Ohio VFWs facing declining membership challenges
By JENNIFER PERYAM | The Lima (Ohio) News | Published: March 10, 2019
OTTAWA, Ohio (Tribune News Service) — A continued decline in active membership could force Ottawa Veterans of Foreign Wars Post 9142 to close its doors.
Other VFWs in the area also are feeling the effects of a reduction in membership as veterans die and younger veterans do not join the organization, according to VFW officials.
Ottawa’s post currently has 256 members, but only 10 are active, according to John Mullins, the Ottawa VFW’s quartermaster.
To be a member of a post, a person is required to have served in the military in a foreign war. Ottawa VFW members provide military funeral services for veterans who have died and pay for Ottawa-Glandorf High School students to play taps at the funerals. At each funeral, a flag is folded and presented to the family and a 21-gun salute is performed.
“When the Phillips plant was here, there were a lot of social members who came here, with Fridays and Saturdays being packed, and we had at least 400 members then,” Mullins said.
He said it is scary how close the VFW is to closing its doors. At 57, Mullins is one of the younger involved VFW members and he has been a member for 25 years.
The VFW put up a sign outside its facility that reads, “Many VFW Posts Are Closing. We Don’t Want To Be Next Please Join!”
He said the VFW is trying to draw awareness to a lot of people that the organization needs more members.
“For the past four or five years, we have made just enough money to pay our bills like electricity, gas, food and operational costs, and we own this building,” Mullins said. “Our lifetime members are dying and we need the younger crowd to join and get involved.”
Membership dues are $30 per year and there is an auxiliary for people whose family members have served in the military.
The VFW sells lunch to the public from 11 a.m. to 1 p.m. Monday through Friday. The organization also receives funds from cash drawings and bingo.
“As much as we can, we give money to the community through our charity account. We donate to the schools and food bank,” Mullins said.
The VFW provides camaraderie and support for veterans and directs them to services needed for medical care and benefits.
“There are 22 veterans a month who commit suicide after coming back from PTSD and that is why VFWs are important, because they give them the support they need,” Mullins said.
Lima VFW Post 1275 currently has 725 members, and 100 of those are active members, according to Butch Brewer, the post commander.
He attributed the decline in membership to the fact that more than 400 members have died. Another reason he cited was that veterans coming home having other commitments and are not joining the VFW.
The post offers veterans connections to the veterans clinic in Allen County and the VA hospital, and they can talk to veterans who have been through similar experiences.
“All of us in this building have been in their shoes one time or another. Each war is different, but the bullets coming at you are all the same,” Brewer said. A yearly membership is $35 and an auxiliary membership is $30 per year.
Brewer said the post is struggling for active members, but they are not closing. They have tried to combat the decrease in active members by offering a military social member program for those who have honorable discharges and they also can help with the honor guard. The VFW donates funds to local charities in the community.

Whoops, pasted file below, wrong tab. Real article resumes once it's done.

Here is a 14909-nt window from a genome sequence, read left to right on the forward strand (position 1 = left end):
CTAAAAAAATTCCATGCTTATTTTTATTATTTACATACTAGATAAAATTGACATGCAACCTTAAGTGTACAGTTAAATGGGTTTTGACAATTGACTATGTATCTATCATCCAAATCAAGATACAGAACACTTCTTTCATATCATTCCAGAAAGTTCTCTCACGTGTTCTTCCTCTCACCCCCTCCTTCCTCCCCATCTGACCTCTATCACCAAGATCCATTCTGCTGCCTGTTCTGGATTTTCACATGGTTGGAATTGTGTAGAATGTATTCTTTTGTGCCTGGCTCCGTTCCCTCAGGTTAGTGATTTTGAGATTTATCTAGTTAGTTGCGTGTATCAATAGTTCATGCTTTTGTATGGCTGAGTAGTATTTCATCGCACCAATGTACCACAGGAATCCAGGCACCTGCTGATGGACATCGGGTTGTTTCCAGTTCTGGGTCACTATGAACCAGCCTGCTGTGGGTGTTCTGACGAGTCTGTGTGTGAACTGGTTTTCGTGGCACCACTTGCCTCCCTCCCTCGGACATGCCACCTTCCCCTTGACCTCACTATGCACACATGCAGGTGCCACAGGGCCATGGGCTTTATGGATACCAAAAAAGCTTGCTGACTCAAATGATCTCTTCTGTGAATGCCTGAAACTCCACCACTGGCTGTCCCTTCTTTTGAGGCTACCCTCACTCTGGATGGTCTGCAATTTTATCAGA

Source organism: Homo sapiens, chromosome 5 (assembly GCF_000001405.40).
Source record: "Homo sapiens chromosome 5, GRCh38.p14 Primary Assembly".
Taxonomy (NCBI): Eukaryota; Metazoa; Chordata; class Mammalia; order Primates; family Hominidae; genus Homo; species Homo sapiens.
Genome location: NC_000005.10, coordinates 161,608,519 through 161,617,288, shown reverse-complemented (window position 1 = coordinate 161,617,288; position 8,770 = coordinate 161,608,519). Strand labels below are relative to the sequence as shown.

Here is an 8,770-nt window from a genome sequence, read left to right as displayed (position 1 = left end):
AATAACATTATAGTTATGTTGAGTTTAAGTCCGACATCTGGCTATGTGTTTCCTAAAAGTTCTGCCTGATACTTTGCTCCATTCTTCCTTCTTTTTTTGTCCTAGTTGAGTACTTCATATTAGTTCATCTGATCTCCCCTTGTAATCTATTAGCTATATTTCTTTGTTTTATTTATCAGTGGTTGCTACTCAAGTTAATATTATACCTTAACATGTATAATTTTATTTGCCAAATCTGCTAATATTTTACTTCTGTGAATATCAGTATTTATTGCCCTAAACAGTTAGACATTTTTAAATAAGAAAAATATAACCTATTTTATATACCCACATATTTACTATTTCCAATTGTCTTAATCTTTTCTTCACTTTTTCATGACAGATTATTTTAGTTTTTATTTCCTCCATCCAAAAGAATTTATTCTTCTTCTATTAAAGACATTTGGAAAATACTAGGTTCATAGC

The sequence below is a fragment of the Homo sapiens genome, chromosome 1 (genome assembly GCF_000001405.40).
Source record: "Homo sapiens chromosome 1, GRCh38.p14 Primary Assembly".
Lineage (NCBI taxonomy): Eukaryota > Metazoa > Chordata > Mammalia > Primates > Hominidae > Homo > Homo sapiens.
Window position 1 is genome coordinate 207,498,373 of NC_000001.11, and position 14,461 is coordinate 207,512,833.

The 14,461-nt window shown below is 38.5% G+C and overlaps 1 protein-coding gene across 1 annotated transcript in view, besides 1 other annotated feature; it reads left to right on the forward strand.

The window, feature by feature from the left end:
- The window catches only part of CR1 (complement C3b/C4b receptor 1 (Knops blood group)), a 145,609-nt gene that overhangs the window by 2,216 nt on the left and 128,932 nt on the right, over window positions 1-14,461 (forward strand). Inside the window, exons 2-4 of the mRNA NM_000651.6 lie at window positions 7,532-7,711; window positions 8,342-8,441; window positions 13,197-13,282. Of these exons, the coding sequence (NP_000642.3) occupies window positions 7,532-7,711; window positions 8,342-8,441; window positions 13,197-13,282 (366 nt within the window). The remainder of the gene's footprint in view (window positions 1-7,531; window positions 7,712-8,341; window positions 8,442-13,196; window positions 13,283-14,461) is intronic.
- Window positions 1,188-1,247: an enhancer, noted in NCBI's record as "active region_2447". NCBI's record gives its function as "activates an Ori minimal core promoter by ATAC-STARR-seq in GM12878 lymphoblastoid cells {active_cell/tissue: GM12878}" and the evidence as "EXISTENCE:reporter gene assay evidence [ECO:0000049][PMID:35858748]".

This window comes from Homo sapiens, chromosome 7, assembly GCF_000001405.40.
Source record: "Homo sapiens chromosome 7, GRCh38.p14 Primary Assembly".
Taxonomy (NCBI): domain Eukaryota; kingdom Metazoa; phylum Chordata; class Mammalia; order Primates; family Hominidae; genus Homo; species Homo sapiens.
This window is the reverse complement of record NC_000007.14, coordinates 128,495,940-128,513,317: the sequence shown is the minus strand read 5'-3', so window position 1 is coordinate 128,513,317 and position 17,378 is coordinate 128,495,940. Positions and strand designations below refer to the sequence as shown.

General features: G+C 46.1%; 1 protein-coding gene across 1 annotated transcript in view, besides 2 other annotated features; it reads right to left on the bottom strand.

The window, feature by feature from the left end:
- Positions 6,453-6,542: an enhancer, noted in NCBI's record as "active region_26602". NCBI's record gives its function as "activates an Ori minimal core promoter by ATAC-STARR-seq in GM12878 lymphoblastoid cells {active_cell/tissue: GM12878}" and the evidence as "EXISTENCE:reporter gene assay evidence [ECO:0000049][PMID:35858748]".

“We did 174 military funerals last year, and this year have done 28 military burial funerals in Allen County, as of Jan. 1,” Brewer said.
Columbus Grove VFW
Columbus Grove Post 9648 currently has 144 members with five who are active, according to Brian Siefker, the VFW commander, who cited the deaths of members and the lack of incoming, younger members for a decline in membership. A yearly membership is $35 and an auxiliary membership is $30 per year.
“The veterans organizations initiated the GI bill and forced government into helping our servicemembers,” Siefker said. He said the VFW wants to make sure the government provides for what veterans have fought for.
The VFW is doing things to make sure they are established in the future, such as the canteen where beverages are sold.
“As a member, the numbers count with government. If we become below a million members nationwide, I feel we will lose a voice in Washington and see veterans benefits decline,” Siefker said.
The Wapakoneta post currently has 284 life members and 406 total members, and their membership is growing, according to Delmar Merricle, the post commander.
“We go out and talk to the young veterans about the VFW and visit veterans in nursing homes,” Merricle said. The yearly membership for members is $35 and the same price for social and auxiliary members.
The posts are important because they provide a large family, Merricle said.
Delphos VFW Post 3035 Commander Andrew Munshower said the post currently has more than 300 members and 40 active members.
“I think the reason the VFW organization has seen a decline in enrollment as a whole is due to younger veterans’ getting out of the service not joining,” Munshower said. The membership is $35 per year and they do membership drives at county fairs and through word of mouth.
He spoke about the importance of VFWs to honor the sacrifices made by veterans. Last year, the VFW donated $38,000 to the Delphos community and sponsored ball teams in the summer time.
“VFWs play pivotal roles in small communities because they may not have a lot in terms of commerce, so when the local Boy Scout troop needs a donation, they rely heavily on the VFW,” Munshower said.